A place to put news items related to EVs.
HIGH FALLS, N.Y. — The gas station in this Hudson Valley hamlet sat empty for years, leaching petroleum into the soil and well water. But a renovation that will transform the abandoned station into a yoga studio, wellness center and a charging station for electric cars has turned the eyesore into a symbol of this struggling community’s revival.
Thousands of gas stations have closed in the last two decades, leaving many communities saddled with vacant or abandoned properties. Because gas stations are often built on busy street corners, boarded-up stations have marred the entrances to many bustling business districts in American towns and cities.
More than 50,000 stations have closed since 1991 when there were nearly 200,000 nationwide, according to the National Association of Convenience Stores.
In High Falls, a $300,000 renovation is changing a derelict structure to a colonial-style strip of yellow storefronts with white trim that will be completed this summer. Then, charging pumps for electric cars will be installed where two gas pumps once stood. The quick-charge pumps will offer free charging to store customers and anyone else. A wind turbine affixed to a 30-foot ledge behind the station and solar panels atop the ledge will generate the electricity.
The five service bays have been converted to shops, and the garage doors replaced with storefront windows. The second floor has been turned into 2,200 square feet of office space offering views of the nearby falls. “People who come to a town like this, they’re looking for a memory to take home with them,” said Mark Robinson, who owns the property with Ronald F. Faia. “I’ve always loved old gas stations,” he added. “It’s a view into American history.”
Bloomberg Business Week:http://www.businessweek.com/articles/2012-07-10/test-driving-tesla-motor...
Othmer challenged me to make my electricity consumption spike as high as other people who had test drove the car. I, sadly, failed.
I did, however, have my gut compress against my spine as the car took off down an expressway. (The Model S is indeed the brainchild of Elon Musk, Tesla’s chief executive officer, who makes rockets in his spare time over at SpaceX.) The car really does seem like a sedan in name only, since it’s able to make a giant blur of its surroundings and do so in near total quiet. It’s actually kind of eerie that something can go this fast and make such little racket.
The Forbes article is a good one. I noticed one comment towards the end pointing out the raw materials needed for the batteries are causing problems in South Africa. While this may be true I don't know if that is a good reason to denounce a BEV because I don't know of any product that does not use raw materials from some country that might not be nice to it's constituents.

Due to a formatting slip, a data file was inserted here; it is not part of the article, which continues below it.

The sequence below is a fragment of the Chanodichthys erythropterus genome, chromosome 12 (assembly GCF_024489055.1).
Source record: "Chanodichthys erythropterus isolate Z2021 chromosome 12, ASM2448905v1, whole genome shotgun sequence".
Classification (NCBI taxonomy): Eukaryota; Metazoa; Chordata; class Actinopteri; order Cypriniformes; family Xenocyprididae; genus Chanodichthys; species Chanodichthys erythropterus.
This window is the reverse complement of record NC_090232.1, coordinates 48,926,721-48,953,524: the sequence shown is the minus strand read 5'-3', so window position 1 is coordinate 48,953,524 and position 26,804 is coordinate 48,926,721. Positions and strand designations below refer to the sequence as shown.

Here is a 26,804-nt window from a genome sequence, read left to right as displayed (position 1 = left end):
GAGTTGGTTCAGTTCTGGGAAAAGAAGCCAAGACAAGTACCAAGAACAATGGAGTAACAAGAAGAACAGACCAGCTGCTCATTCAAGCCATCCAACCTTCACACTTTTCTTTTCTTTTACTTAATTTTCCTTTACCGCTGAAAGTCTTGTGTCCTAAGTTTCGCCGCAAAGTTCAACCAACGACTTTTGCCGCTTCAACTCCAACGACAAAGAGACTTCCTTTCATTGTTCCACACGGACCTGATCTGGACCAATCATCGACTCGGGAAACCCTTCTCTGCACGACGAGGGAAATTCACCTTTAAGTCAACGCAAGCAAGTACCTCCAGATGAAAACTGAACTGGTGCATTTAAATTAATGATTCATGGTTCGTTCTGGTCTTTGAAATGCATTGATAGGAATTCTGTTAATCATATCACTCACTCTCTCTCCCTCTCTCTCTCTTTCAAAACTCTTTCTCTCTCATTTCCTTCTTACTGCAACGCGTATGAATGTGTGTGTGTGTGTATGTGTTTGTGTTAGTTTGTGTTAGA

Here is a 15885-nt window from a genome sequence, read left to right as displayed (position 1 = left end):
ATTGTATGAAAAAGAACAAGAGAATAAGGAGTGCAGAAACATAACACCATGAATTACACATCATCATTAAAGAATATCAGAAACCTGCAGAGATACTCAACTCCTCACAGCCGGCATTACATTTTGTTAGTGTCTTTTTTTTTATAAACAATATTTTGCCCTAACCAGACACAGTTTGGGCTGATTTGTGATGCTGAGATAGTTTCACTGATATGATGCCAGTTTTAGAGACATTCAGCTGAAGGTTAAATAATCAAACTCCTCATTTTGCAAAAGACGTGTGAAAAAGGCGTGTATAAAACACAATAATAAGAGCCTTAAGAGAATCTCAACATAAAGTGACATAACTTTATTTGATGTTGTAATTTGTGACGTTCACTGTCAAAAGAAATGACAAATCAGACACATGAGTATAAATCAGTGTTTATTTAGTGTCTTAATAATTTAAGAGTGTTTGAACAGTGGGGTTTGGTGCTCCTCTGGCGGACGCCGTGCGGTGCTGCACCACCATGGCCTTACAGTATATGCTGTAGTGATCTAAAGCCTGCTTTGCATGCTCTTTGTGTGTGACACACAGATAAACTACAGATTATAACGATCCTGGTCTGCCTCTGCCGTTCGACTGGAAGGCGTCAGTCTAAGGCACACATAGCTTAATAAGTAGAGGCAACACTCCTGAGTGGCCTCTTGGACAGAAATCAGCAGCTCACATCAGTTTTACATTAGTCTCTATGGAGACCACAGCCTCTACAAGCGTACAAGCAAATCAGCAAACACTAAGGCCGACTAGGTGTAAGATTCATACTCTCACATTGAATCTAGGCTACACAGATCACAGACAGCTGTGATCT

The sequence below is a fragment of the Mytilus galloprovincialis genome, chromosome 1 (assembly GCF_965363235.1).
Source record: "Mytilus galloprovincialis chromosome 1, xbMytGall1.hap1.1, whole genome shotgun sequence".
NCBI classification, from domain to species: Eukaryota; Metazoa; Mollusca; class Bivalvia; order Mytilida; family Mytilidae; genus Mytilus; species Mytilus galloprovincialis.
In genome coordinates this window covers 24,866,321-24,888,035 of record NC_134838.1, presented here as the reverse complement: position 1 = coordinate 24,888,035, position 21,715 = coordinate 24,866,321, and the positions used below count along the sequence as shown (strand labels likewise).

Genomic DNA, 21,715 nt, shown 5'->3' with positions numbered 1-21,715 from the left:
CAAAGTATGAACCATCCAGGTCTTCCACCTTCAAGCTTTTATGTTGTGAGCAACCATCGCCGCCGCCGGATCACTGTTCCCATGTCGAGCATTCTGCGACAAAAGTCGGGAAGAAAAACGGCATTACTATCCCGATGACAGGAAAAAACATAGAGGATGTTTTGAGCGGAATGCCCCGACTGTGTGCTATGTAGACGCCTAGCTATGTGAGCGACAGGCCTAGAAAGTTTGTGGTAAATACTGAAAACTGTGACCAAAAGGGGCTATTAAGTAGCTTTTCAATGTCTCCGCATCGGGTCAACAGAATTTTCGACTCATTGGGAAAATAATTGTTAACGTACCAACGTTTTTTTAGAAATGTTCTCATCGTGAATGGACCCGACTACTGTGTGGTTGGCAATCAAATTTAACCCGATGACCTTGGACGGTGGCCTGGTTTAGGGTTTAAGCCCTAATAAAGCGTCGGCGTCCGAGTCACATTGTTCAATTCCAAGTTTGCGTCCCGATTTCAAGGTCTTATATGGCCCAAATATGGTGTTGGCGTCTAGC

Heck I don't know of a single war over oil... I am sure no one has died for that stuff. /sarcasm
Can't find that comment. Can you link directly to it, or quote it?
Reader comments at the bottom, and then there are currently 3 pages of those. This was on the second page...
"andrekenji 9 hours ago
"The problem of EV is the efficiency and costs relating to the batteries. That´s why Toyota and Ford created hybrid, not full elletric cars. GM only sells the Volt a few states in the US, Toyota only sells the Prius in Japan, Europe and Canada/United States. Here in Brazil the Ford Fusion is more expensive than a house.
"In fact, even producing batteries to todays gadgets is costly and expensive – there are armed conflicts in Africa to control the supply and mining of elements used to produces these batteries( http://www.thedailybeast.com/newsweek/2010/07/16/the-genocide-behind-you... ).
"Tesla is a nice company, but mass production of EV is still something to the future."
South Africa has practically monopoly over platinum which is needed in HFC:s and catalysators in ICE cars. They do not have any kind of monopoly over any of the li-ion battery components. Lithium can be found and is relatively abundant all over the world, carbon and silicon are practically the two most common elements in the crust. I don't see how li-ion chemistries could cause wars. War against who? Everybody against everybody else "your lithium is better than my lithium"? Yes, right.
Apart from it,What are the major uses of monopoly ?
Sent: 07 February 2012 08:09
Subject: Rare earth metal in the Model S?
I would like to see some information wrt rare earths on the Model S Facts page. Since it isn't up there -- can you provide me with this information? Does the Model S use rare earths in its motor and/or batteries? Which elements would that be? What kind of electric motor is the Model S using, anyway?
Gesendet: Dienstag, 7. Februar 2012 19:40:47
Betreff: RE: Rare earth metal in the Model S?
I have just been given this information by our US office:
"Tesla does not use rare earth metals in our battery or motor. Typically, rare earth metals apply to DC motors, which use magnets. One of the reasons we use an AC induction motor is it does not require magnets, which often contain the rare earth metals".
I hope this is useful.
The thing about lithium is that it's a pretty common element. It hasn't been mined much because until recently there hasn't been all that much of a demand. That's why there won't be wars over lithium.
Huge rebate from PG&E for purchasing energy efficient machinces for molding plastic.
Vanity Fair's review of the Model S:
VF, of course, is vain about its writing style. I do like this bon mot:
the Tesla is most radical in what it un-does: four decades of wrong-minded attempts, freaky over-reaches, and dampened half-steps at creating a new kind of advanced and efficient American car.
When I read the Vanity Fair article, I found it ironic that a sideboard advertised a Buick.
Sometimes I miss such ironies because I use the Ad-Block add-on.
You mean there are ads on sites like that? I never knew.